During the night of March 26 2005, Q-band imaging was performed using the VLT Imager and Spectrometer for the mid-IR (VISIR, Lagage et al. 2004). For photometric calibration and PSF determination, the standard stars HD 50310 and HD 150798 were observed before and after the science observation respectively. Standard chopping and nodding was employed to remove the atmospheric background emission. The imaging was performed with the Q2 filter (λc = 18.72 μm) in the small field mode (pixel field of view = 0.075″). The observing conditions were fair, airmass ~1.4, and the optical seeing ~0.8″. The achieved sensitivity was 80 before and ~100 mJy/10σ1h after the science observation. The full width at half maximum (FWHM) of the point spread function (PSF) was ~0.5″. The data reduction was performed with a dedicated pipeline, which corrects for various instrumental signatures (see Pantin et al. 2008, 2009; Pantin 2010). The reduced image is presented in Fig. A.1
VISIR Q band image at 18.7 μm. North is up and east is left, with a 3 × 3″ field of view. The scale is logarithmic in intensity.
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The VISIR image (Fig. A.1) shows a resolved disk that is almost completely spherical, consistent with previous imaging at this wavelength (Liu et al. 2003). Deviations from spherical symmetry are down to the 10% level, which means that inclination must be small. Due to the relatively large size of the PSF at this wavelengths, it is difficult to get a direct constraint on the inclination out of the image. Comparison with a set of inclined, PSF-convolved model images show that it is consistent with an inclination less than ~40 degrees and a position angle along the south-east to north-west.
Due to the increased sensitivity with respect to previous observations, the image shows resolved emission up to ~1.4″, corresponding to a physical radius of 145 AU at 103 pc. To characterize this emission, we construct a surface brightness profile. Because the disk is not seen face-on, we construct the surface brightness profile from the image by averaging the surface brightness over an elliptical annulus – rather than a circular one. The shape of the annuli correspond to a disk inclination of 42° and a position angle of 145°. The semi-major axis of this ellipse corresponds to the distance from the star at which the radiation is emitted (radius). Annuli are 0.075″ wide, the size of one pixel on the VISIR chip. They are thus much smaller than the width of the VISIR PSF.
Radial emission profiles in the Q band at 18.7 μm, calculated assuming elliptic annuli (see text for details). Displayed are: VISIR image (diamonds) and reference PSF (grey line). The errors on the PSF are displayed as horizontal error bars, those on the noise as vertical ones. Overplotted are PSF-convolved disk models with a varying surface density power law of p = 0.0, 1.0 and 2.0 (dotted, solid and dashed respectively). NOTE: radius refers to the semi-major axis of the ellipse, which reflects the physical radius where the radiation is emitted.
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Comparing the measured radial intensity profiles to that of the VISIR PSF6 (Fig. A.2), we see that the disk is clearly resolved. The profile itself is not easily characterized by simple power-laws as is often the case for scattered light images, due to the different emission mechanism (thermal versus scattered light) as well the relatively large size of the PSF.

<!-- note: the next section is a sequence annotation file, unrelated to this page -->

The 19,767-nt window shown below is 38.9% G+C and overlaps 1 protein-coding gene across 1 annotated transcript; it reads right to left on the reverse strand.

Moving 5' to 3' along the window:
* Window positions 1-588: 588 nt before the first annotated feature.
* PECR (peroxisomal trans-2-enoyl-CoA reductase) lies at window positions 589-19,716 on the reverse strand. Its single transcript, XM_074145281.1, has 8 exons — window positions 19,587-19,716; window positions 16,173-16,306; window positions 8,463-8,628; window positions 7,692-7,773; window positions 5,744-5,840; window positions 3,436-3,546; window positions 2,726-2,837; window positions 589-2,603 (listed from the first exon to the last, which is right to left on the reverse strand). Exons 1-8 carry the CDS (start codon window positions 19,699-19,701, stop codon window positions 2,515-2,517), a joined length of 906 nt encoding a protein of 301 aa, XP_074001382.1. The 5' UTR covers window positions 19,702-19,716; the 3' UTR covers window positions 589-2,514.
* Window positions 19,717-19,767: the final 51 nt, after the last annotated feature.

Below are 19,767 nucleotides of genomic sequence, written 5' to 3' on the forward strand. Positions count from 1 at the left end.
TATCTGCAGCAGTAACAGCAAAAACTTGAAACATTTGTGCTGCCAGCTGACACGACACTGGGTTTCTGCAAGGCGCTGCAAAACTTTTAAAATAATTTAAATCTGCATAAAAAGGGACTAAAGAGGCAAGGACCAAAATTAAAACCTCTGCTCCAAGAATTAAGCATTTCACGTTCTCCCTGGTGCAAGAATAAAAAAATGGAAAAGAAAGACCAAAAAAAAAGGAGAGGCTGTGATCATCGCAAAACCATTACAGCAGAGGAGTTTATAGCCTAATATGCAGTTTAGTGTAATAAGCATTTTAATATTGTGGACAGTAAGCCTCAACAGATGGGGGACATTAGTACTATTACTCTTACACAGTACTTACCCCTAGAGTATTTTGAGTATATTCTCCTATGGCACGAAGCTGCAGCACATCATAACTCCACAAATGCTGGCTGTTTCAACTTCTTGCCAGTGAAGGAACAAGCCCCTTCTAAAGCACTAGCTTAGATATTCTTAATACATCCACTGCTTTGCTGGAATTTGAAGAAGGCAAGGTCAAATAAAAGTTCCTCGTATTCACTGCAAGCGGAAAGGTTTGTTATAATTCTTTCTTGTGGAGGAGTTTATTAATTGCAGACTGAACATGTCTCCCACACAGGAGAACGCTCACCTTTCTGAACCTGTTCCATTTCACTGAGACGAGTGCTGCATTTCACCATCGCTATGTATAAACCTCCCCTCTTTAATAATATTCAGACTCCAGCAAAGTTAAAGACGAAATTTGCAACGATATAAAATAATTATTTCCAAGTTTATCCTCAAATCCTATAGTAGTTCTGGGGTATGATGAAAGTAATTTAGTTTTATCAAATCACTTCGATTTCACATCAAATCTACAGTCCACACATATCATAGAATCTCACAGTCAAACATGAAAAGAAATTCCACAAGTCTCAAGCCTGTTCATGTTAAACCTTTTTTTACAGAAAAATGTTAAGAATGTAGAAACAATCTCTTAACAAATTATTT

Instead, we recognize two components. The profile up to 0.5″ is well described by a Gaussian with a FWHM of 0.73″. After quadratic subtraction of the PSF, we derive a spatial scale of 0.33″ for this central component, corresponding to a physical scale of FWHM = 34 AU at a distance of 103 pc. This number agrees well with the value of 34 ± 2 found by Liu et al. (2003) with direct imaging at the same wavelength. This component therefore originates in a region just behind the disk wall, which has a spatial scale of ~26 AU.
The second component – outside of 0.5″– comes from farther out in the disk, and has not been analysed before at this wavelength. Extended emission is seen up to 1.4″, corresponding to a physical radius of 145 AU at 103 pc. This emission probes the thermal continuum emission from the outer disk surface. The bump around 1.0″ corresponds to the first diffraction ring in the VISIR PSF, and does not represent a real structure in the disk. Because the radial profile traces the disk surface over almost an order of magnitude in radius, we can use it to put limits on the surface density of small grains, which we will do in the next section.
To test if the assumed power law index of p = 1 for the surface density profile matches our VISIR image, we compare model images of varying SDP with the observed image, keeping the dust mass and outer radius fixed, as well as the inner disk surface density. Because the pixel size is much smaller than the VISIR PSF, we convolve it with our model images before constructing the radial intensity profiles, and take into account the errors on the width of PSF (FWHM = 0.509 ± 0.008″) in the fitting procedure.
Because we solve for the hydrostatic disk structure, the shape of the radial profile depends only on the surface density distribution (Fig. A.2). The model is best fit for a surface density power law with index .
© ESO, 2011